Since 1 July, increasing numbers of international students have struggled to have their study visas approved. Over the past 10 years, 500,000 international students have chosen to come to Australia and have made valuable contributions to Australian society and research. Yet in 2016, it has come to the attention of the University of Melbourne that some prospective international engineering and Science PhD students have been refused visas to study in Australia.
As well as this, the new Simplified Student Visa Framework (SSVF) has caused delays for students currently undertaking foundation and pathway courses.
Carefully selected research topics chosen by prospective international students seeking to study at post graduate levels in Australia have recently been rejected. The belief is that some research topics, primarily from the engineering and science faculties, are too closely related to weapons of mass destruction. Having made the Indian press as well as Australian media, the prospective supervisors have appealed on behalf of their students. These cases are currently being brought to the attention of the Federal Government by the Go8 (Group of Eight), the representative body of the top eight universities in Australia.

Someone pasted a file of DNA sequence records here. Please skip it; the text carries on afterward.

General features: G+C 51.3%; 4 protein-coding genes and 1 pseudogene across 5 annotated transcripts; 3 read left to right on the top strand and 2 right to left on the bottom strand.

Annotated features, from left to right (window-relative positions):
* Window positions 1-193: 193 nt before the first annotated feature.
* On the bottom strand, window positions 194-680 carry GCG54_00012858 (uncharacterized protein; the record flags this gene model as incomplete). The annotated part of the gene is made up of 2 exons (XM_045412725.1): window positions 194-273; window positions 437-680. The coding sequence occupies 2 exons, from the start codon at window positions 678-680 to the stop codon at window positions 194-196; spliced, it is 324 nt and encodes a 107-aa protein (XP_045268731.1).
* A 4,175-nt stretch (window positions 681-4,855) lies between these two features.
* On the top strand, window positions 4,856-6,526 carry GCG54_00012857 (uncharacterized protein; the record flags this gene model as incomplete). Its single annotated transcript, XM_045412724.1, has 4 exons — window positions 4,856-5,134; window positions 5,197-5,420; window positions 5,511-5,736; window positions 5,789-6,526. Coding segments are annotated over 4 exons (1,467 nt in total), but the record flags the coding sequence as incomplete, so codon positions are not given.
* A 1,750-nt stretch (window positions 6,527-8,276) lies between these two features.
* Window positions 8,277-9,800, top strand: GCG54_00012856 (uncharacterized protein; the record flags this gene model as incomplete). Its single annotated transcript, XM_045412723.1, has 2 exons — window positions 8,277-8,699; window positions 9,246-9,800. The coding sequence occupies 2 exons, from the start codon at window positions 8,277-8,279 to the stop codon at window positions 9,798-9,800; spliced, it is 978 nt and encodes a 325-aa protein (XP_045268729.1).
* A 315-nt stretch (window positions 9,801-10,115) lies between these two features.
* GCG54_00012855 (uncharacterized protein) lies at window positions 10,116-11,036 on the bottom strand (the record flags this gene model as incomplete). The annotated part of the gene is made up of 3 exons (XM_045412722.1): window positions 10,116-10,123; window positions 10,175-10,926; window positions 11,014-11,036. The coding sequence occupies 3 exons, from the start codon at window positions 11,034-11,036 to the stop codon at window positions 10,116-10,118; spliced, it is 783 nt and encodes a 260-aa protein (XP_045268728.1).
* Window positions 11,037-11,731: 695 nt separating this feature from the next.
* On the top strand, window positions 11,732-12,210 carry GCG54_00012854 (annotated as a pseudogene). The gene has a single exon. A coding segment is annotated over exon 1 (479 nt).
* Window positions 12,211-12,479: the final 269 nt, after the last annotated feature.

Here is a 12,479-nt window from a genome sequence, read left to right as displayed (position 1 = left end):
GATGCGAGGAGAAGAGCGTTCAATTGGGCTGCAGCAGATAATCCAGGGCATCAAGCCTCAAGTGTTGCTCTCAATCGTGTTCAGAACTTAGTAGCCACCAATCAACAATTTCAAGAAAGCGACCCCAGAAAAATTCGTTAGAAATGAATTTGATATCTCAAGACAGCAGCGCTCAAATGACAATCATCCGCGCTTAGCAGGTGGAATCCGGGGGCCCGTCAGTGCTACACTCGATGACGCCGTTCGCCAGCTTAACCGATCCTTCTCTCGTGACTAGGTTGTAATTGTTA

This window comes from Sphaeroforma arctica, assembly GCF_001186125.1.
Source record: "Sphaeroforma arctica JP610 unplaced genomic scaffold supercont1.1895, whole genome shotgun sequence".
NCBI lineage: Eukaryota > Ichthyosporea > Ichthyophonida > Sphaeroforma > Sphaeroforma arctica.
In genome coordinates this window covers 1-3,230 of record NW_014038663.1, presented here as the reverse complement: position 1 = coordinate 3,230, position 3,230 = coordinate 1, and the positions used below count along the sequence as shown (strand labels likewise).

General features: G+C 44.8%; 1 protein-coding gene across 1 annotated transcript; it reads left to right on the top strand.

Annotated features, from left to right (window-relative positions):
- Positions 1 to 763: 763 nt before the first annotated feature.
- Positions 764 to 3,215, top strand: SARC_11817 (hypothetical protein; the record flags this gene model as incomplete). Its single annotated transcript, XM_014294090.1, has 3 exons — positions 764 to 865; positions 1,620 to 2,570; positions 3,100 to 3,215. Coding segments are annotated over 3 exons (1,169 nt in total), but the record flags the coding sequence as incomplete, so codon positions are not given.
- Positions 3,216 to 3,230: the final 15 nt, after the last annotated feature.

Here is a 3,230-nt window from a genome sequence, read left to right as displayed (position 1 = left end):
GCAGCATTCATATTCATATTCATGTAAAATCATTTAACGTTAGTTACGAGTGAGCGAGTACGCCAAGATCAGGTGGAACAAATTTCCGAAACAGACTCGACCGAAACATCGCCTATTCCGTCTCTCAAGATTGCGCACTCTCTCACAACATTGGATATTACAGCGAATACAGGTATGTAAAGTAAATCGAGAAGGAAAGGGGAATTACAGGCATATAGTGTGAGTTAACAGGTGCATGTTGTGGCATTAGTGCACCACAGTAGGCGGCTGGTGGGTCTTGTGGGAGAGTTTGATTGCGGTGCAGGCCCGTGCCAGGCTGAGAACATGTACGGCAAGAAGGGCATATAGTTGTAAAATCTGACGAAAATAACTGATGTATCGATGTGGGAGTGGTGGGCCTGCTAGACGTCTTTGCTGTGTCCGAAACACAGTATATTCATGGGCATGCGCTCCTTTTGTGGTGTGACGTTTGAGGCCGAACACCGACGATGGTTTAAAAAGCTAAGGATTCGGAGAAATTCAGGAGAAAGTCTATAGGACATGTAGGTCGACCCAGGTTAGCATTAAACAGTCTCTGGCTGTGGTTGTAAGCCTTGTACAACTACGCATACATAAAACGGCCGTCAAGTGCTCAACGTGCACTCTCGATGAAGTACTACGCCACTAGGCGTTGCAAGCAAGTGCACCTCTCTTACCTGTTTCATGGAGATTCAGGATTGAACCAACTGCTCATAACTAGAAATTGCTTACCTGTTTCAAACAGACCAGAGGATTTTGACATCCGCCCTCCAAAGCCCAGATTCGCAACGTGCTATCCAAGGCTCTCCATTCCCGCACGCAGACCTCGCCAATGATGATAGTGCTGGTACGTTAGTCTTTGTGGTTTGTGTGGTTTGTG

For other students currently applying for student visas, there are expected to be greater delays due to the new Simplified Student Visa Process. This follows the Federal Government’s replacement of the complex assessment level student visa framework. The primary change introduced by SSVF is reducing the visa sub-classes from eight to two and introducing a simplified single immigration risk framework for all international students.
According to the Department of Immigration and Border Protection’s website, the changes have been implemented in order to make the framework easier to navigate and “deliver a more targeted approach to immigration integrity”. For current students, these improvements are untimely. Students undertaking or completing foundation programs are experiencing uncertainty as they wait for the backlog of applications to be addressed. Pathway programs such as Trinity and English language commencement dates may be pushed back.
Over recent weeks, the Department of Immigration and Border Protection has processed a significant number of visas and it is hoped that this will continue.
Deputy Provost and Deputy Vice-Chancellor International, Susan Elliot has said, “We are working very actively with the peak bodies as we believe this route is the one most likely to be effective in the shortest period of time. Government representatives have been responsive and we have good reason to believe that these issues are being addressed”.